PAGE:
Operations for Esophageal Perforations and Anastomotic Leaks

  • Jameson L. Chassin

Abstract

Although several retrospective studies of esophageal perforations have identified groups of patients who survived with conservative therapy, it must be emphasized that these patients must be carefully selected. When a patient sustains a small perforation of the cervical esophagus following elective esophagoscopy and has minimal symptoms, both local and systemic, nonoperative management by means of antibiotics and intravenous feeding may prove successful. On the other hand, a spontaneous perforation of the thoracic esophagus following a bout of retching in a gourmand with a full stomach should always be treated by prompt operation. Otherwise, a fulminating necrotizing mediastinitis will develop because the chest has been flooded by the powerful digestive ferments of the stomach and duodenum. Nonoperative management is acceptable only in patients who have experienced a contained leak with minimal symptoms and no sign of systemic sepsis. In the thoracic esophagus the presence of fluid or air in the pleural cavity is a contraindication to conservative treatment.

Keywords

Anastomotic Leak Nonoperative Management Esophageal Perforation Thoracic Esophagus Suture Repair 
These keywords were added by machine and not by the authors. This process is experimental and the keywords may be updated as the learning algorithm improves.

Preview

Unable to display preview. Download preview PDF.

Unable to display preview. Download preview PDF.

References

  1. Abbott OA, Mansour KA, Logan WD Jr et al. (1970) Atraumatic so-called “spontaneous” rupture of the esophagus: a review of 47 personal cases with comments on a new method of surgical therapy. J Thorac Cardiovasc Surg 59: 67PubMedGoogle Scholar
  2. Cameron JL, Keiffer RF, Hendrix TR, Mehigan DG et al. (1979) Selective nonoperative management of contained intrathoracic esophageal disruptions. Ann Thorac Surg 27: 404PubMedCrossRefGoogle Scholar
  3. Goldstein LA, Thompson WR (1982) Esophageal perforations: a 15 year experience. Am J Surg 143: 495PubMedCrossRefGoogle Scholar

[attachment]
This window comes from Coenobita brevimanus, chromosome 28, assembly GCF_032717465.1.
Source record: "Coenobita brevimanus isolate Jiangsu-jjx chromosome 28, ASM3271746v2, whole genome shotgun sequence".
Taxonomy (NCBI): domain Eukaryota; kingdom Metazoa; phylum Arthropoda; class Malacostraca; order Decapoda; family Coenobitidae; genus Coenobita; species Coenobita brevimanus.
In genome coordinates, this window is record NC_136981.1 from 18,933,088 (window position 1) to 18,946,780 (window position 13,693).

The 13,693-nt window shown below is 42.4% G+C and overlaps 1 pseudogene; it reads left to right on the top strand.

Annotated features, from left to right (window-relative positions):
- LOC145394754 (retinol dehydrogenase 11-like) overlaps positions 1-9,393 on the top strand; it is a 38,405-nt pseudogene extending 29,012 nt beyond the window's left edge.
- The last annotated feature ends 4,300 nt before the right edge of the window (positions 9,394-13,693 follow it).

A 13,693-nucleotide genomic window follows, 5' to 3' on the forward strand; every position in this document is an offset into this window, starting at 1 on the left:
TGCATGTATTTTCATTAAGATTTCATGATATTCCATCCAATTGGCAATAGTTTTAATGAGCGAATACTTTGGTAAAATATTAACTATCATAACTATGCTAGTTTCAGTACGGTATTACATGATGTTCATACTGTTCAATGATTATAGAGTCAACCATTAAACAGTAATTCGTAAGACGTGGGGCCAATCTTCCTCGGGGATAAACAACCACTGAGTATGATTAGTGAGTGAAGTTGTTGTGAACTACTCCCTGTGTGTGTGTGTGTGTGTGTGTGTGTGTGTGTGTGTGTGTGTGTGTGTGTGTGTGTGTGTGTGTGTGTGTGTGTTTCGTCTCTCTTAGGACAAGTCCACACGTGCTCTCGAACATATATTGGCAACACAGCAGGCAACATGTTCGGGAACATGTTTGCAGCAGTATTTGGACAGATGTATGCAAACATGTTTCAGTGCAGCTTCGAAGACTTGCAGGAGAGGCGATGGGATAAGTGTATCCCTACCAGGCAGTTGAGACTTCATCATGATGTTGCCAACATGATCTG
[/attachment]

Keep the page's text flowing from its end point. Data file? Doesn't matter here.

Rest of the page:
4. Grillo HC, Wilkins EW Jr (1975) Esophageal repair following late diagnosis of intrathoracic perforation. Ann Thorac Surg 20: 387PubMedCrossRefGoogle Scholar
  5. McKinnon WMP, Ochsner JL (1974) Immediate closure and Heller procedure after Mosher bag rupture of the esophagus. Am J Surg 127: 115PubMedCrossRefGoogle Scholar
  6. Michel L, Grillo HG, Malt RA (1981) Operative and nonoperative management of esophageal perforations. Ann Surg 194: 57PubMedCrossRefGoogle Scholar
  7. Sarr MG, Pemberton JH, Payne WS (1982) Management of instrumental perforations of the esophagus. J Thorac Cardiovasc Surg 84: 211PubMedGoogle Scholar
  8. Skinner DB, Little AG, DeMeester TR (1980) Management of esophageal perforation. Am J Surg 139: 760PubMedCrossRefGoogle Scholar
  9. Thal AP, Hatafuku T (1964) Improved operation for esophageal rupture. JAMA 188: 826PubMedCrossRefGoogle Scholar
  10. Triggiani E, Belsey R (1977) Oesophageal trauma: incidence, diagnosis, and management. Thorax 32: 241PubMedCrossRefGoogle Scholar
  11. Urschel HC Jr, Razzuk MA, Wood RE, Gailbraith N et al. (1974) Improved management of esophageal perforation: exclusion and diversion in continuity. Ann Surg 179: 587PubMedCrossRefGoogle Scholar
  12. Wilson SE, Stone R, Scully M, Ozeran L et al. (1982) Modern management of anastomotic leak after esophagogastrectomy. Am J Surg 144: 94CrossRefGoogle Scholar

Copyright information

© Springer Science+Business Media New York 1984

Authors and Affiliations

  • Jameson L. Chassin
    • 1
    • 2
    • 3
    • 4
    • 5
  1. 1.New York University School of MedicineUSA
  2. 2.Booth Memorial Medical CenterFlushingUSA
  3. 3.University Hospital, New York University Medical CenterUSA
  4. 4.New York Veterans Administration HospitalUSA
  5. 5.Bellevue HospitalUSA

Personalised recommendations